Water-colour by Jack Carter
"Thought is the blossom; language the bud;
action the fruit ..." Ralph Waldo Emerson
3rd March 2016
Yesterday we experienced winter in many variations ...
The day began sunny and bright, with daffodils glowing
and lesser celandine shining in the sunshine.
Then the clouds formed, the Welsh hills disappeared, and the rain fell.
The previously hibernating ladybirds, still indoors,
clung together in small clusters.
The rain became torrential, turning into sleet and then melting.
By early evening the wind was howling, hurling itself against the House.
The curling, battering sound of air, instead of keeping us awake,
became a lullaby! We awoke to silence.
The last few days were full of quiet activity.
A friend came on Monday to help
with the preparation of lavender bags for future orders.
She also joined us Midday Office, and at Vespers,
sang the psalms in Latin with us.
She has been our faithful friend for some 20 years.
Today she returned home to Bolton.
On Tuesday the plumbers came to attend to various jobs,
including the replacement of taps in several areas.
The water was off for a few hours but we coped very well.
Now most basins have their own cut-off system,
so the taps can be changed without affecting
the rest of the House.
There have been many requests for prayers,
both for sick people and their carers.
The loss of independence must be very hard.
We were asked to pray for an heroic 90 year-old man,
Arthur, who is looking after his only child,
who has been operated on for cancer,
and is also caring for his wife, suffering from dementia.
He himself is ill: some home-help is provided by
National Health Nurses
It makes us realise how fortunate we are, living in community.
Later, walking in the garden,
I saw a duck and drake landing on the lower pond.
They flew away almost at once.
Were they wary of my feline companions,
or was it me ?!
Original photograph P.F. 1993
THE JOY OF SPRING
By Dubravka Williams-Podhraski
When the sun breaks through the clouds,
rivers swell and life awakes from sleep
and all is turning green,
bumblebees stumble around flowers,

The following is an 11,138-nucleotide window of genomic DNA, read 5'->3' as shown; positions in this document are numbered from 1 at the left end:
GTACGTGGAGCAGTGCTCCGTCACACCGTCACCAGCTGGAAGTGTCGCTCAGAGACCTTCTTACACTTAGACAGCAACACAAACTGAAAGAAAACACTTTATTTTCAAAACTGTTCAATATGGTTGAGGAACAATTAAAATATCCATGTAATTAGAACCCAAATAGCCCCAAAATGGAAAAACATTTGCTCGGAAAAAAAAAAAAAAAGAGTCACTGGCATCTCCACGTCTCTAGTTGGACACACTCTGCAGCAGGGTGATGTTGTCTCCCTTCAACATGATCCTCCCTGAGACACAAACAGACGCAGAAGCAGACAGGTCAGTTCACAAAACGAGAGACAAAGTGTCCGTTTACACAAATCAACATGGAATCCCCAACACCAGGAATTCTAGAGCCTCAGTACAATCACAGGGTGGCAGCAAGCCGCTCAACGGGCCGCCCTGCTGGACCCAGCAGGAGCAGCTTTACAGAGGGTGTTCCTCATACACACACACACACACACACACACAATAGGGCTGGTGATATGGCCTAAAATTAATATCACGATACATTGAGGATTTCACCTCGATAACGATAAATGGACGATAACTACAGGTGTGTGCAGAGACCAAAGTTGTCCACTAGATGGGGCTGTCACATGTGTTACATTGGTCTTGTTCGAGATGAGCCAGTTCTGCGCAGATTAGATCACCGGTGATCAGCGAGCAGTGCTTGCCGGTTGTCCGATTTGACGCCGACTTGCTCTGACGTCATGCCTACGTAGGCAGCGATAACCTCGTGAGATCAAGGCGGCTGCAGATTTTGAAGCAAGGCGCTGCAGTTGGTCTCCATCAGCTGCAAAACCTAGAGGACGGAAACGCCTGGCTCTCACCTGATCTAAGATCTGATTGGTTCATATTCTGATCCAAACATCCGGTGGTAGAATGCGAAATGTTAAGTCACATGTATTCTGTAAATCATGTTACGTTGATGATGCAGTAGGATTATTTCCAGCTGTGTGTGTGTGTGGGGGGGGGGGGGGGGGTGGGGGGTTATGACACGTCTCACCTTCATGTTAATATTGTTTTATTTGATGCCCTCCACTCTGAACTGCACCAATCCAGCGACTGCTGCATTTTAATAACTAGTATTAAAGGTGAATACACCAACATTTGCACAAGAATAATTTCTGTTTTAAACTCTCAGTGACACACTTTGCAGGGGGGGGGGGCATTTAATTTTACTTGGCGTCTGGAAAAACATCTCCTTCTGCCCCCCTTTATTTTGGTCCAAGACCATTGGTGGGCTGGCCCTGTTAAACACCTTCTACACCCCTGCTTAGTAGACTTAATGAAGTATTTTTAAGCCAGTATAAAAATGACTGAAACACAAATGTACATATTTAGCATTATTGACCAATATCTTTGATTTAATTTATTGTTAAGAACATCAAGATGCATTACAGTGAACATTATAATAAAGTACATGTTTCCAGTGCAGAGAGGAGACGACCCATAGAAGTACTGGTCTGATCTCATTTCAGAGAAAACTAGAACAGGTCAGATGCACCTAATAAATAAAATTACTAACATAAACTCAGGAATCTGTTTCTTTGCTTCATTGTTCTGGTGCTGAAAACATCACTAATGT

and birds feed their young
ladybirds emerge from their shelters,
then I am enveloped in a quiet joy,
the quiet joy that expands
grows and flows and overflows
into happiness and peace and kindness
towards all creation .....
Spring has not yet reached us here, but surely it will come again ?
The Welsh hills look dark against the grey sky.
The wind has risen again, blowing over some radiant daffodils.
When it rains, the fallen flowers are spattered with mud.
Perhaps that is a lenten symbol, too,
of our need for forgiveness...
There are many signs of Spring when the sun appears.
Hyacinths and lungwort are in bloom,
as well as golden lesser celandine.
The birds sing more melodiously now at the verge of daybreak.
Last Sunday was Laetare Sunday, a day for rejoicing,
and in England it is traditionally Mothering Sunday.
This name came into being some centuries ago
when young men and women
worked long distances away from home.
During the season of Lent
they returned home to visit to their Mother Church,
as well as their own earthly parents.
Now the emphasis is upon the mother who bore them
rather than on their spiritual mother, the local Church,
in which they were baptised.
Yesterday began with sparkling frost and frozen water bowls.
At midday a flock of gulls circled noisily over-head,
swooping down one at a time to eat remnants of food.
Today there was no frost and an increase of light,
and I saw a couple of herring gulls on the grass.
They are magnificent birds, who perch silently on our chimney pots.
They are much larger than ducks.
So many texts which we read and recite during our